This is my monthly update on the competition I’m competing in with several other financial bloggers. The competition was started by Jeff Rose at Good Financial Cents. You can find my (much better) update for last month here.
…and this is the month I lost lots and lots of money.
All those emerging markets gains? Gone.
Gains from mining? Yeah, none.
Diversification from my beverage firm? Irrelevant.
Playing low volatility? Hasn’t really worked.
While the stock market lost 3.1 percent this month, my portfolio fared much, much worse.
Here’s the photo:
As a painful reminder, this is where I stood a month ago:
The damage? I lost 18% of my portfolio value in September.
That’s crushing disappointment, but let’s clarify.
If you’ve been following along, I’m not disappointed that my portfolio lost money during the Grow Your Dough Challenge. As an investor, you expect that there’ll be wins and losses. As long as your wins outnumber your losses, you’ll come out ahead. No, I’m disappointed for another reason.
This portfolio was supposed to respond positively to US stock market downturns.
On an absolute level, I imagined that I’d probably lose money too when the market dropped. However, in this case, I was expecting that my losses would be far less than my competitor’s losses. However, while I don’t yet have my competitors numbers, I know that I lost so much more than the market that I’m now looking up at many more people than I was last month (when I was sitting comfortably in second place).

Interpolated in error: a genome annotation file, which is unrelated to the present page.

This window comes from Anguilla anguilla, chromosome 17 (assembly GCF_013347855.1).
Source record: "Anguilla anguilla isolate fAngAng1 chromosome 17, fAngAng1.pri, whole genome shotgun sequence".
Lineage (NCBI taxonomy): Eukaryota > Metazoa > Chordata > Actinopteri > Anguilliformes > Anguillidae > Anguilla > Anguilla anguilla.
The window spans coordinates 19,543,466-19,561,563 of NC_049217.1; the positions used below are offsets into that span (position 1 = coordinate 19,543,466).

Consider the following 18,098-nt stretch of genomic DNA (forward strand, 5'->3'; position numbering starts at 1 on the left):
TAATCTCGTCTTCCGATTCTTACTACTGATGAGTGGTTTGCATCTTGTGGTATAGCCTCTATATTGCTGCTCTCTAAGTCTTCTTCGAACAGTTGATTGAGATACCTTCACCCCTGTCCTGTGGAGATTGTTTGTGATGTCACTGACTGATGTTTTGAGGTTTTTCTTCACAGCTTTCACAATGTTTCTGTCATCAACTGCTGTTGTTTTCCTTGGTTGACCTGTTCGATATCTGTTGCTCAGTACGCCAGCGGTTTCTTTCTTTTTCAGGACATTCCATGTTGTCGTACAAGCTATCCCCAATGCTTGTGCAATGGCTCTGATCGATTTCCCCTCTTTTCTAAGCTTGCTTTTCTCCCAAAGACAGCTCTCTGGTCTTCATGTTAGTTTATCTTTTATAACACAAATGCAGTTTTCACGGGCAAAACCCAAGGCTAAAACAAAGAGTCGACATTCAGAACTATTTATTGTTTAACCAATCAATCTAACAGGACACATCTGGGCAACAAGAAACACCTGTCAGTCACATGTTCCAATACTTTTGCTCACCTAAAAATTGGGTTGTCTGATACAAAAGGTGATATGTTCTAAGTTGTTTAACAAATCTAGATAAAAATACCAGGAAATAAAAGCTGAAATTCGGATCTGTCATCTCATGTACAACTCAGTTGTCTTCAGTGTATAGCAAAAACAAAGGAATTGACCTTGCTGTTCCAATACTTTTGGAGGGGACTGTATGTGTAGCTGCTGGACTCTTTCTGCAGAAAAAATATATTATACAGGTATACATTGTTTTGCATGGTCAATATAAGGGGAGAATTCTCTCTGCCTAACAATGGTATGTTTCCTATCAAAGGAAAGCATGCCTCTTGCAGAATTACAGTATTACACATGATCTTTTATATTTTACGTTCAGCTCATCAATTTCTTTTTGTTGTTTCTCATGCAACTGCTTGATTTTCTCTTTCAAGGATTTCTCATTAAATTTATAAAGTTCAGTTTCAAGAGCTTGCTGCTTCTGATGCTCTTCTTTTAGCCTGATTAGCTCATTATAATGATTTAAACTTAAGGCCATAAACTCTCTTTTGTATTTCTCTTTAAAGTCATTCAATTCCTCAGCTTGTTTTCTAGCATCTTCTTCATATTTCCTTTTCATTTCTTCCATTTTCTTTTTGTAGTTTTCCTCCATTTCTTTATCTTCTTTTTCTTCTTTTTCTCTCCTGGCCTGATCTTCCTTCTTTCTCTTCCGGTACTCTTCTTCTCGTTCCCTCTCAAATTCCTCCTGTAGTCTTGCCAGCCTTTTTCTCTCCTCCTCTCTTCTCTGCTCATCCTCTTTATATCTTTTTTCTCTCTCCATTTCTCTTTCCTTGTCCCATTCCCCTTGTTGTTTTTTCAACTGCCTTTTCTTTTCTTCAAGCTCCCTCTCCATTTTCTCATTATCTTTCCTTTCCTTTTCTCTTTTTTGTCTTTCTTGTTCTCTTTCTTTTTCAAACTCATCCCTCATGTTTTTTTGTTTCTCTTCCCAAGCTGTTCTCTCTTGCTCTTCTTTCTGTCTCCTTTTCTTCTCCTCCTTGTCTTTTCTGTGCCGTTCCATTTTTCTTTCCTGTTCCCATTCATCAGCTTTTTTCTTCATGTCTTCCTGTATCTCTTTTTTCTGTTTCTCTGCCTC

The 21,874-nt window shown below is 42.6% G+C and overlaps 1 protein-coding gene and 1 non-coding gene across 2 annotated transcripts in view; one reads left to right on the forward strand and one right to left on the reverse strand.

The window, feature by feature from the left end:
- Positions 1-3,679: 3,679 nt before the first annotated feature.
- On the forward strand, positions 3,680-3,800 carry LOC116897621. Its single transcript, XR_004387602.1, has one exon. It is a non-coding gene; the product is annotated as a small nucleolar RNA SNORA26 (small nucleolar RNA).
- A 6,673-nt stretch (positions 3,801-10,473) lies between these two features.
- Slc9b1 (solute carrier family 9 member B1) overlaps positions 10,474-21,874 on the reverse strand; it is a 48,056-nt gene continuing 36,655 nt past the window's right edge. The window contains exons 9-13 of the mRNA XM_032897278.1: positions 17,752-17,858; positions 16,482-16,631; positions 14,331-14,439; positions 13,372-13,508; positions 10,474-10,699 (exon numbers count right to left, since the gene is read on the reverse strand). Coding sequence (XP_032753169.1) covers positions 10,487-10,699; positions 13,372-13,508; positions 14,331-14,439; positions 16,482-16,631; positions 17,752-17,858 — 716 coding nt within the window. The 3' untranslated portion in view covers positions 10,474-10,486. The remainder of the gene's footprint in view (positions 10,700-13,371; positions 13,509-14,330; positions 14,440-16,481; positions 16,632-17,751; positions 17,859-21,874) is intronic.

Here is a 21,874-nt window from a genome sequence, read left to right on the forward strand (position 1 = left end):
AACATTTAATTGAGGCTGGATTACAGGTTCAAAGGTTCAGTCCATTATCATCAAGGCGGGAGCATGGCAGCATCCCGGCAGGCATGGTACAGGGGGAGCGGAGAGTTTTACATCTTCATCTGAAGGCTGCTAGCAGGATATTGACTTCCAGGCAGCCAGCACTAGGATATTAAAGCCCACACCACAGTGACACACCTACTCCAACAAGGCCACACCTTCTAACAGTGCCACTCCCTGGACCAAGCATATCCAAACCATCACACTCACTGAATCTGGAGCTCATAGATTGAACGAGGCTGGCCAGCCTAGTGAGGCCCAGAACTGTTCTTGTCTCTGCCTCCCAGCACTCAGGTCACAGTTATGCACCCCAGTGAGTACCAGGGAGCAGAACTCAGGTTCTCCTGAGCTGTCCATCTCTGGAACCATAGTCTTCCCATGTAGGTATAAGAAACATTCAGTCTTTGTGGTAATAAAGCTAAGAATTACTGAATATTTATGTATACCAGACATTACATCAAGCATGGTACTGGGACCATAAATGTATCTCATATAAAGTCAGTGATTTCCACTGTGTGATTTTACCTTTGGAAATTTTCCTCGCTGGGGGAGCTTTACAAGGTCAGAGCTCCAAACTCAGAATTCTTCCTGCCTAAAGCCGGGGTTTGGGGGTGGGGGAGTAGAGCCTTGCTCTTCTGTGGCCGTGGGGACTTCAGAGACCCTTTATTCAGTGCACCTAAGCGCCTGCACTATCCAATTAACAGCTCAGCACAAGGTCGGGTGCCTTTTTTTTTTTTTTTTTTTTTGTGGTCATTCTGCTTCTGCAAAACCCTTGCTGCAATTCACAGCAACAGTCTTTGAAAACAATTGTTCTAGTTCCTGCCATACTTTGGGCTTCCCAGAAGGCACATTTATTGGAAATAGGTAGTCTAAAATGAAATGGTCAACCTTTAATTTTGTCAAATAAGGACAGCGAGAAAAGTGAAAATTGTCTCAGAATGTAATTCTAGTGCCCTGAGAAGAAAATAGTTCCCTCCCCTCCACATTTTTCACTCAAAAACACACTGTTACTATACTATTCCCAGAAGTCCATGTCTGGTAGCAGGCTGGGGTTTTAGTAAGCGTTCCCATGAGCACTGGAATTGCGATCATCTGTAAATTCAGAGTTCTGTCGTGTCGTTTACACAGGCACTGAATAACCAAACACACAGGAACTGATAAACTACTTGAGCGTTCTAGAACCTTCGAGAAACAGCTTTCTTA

What Went Wrong
While we might think my volatility play would have been the undoing of me, it wasn’t. Volatility actually was up for the month of September, holding my original investment steady, minus trading costs. No, it was my mining stock that sank 20% and my emerging markets stalwart EDC ETF that lost 27% of its value that crushed me. Because I’m investing in SE Asia primarily, the problems in Hong Kong and Thailand ripped the portfolio.
What Do I Do Now?
Hopefully, mining will come back. I knew DNN was a volatile play (it’s been this price before and will be again, I’m sure….). It’s too late in the game for me to trade in my emerging markets position, although I’ve pointed out in the past that I chose a particularly risky investment. At this point in the game my job will be to hold tight and hope that I rebound or stay level if the market continues to sink. If I had money right now I’d be investing more in DNN. It’s a somewhat stable company and I love buying while the stock is low. However, we’re not allowed to add new dollars and I don’t want to pay an $18 Scottrade trading fee to switch.
I’ve been saying since the beginning of the Grow Your Dough Challenge that it’s dangerous to invest the way I’ve invested in this portfolio and this month I proved it. (WIN!) While I was winning, it was pretty fun to see that I was at the head of the charge against my competitors. However, volatility is a two way street: when you take more risk than everyone else you’ll score bigger wins and suffer bigger losses. I always groaned when a client told me they wanted to “take some risk.” Usually it meant that they wanted to win big. Most of these people were VERY frustrated when the market turned south, even if I’d explained ahead of time that the law of gravity applies to investments like everything else.
Investing in volatile stuff is fine for the long term. Over short runs? It’s a far better idea to stick to risk-free or at least risk-reduced investments.
Sorry to hear you lost some of your competition stash (and glad you learn something :)). Can you still win?
While it is a bummer you’re losing the competition and lost real money, at least you’ve shown us why diversification is good. On the other hand, you still have 3 months to come back and win it all with your awesome investing skillz!
Looking at that kind of decline hurts no matter who you are. As long as you receive dividends in the meantime the sting of the paper losses are somewhat diminished. One of the reasons I only invest in dividend paying stocks. Thanks for sharing this painful statement.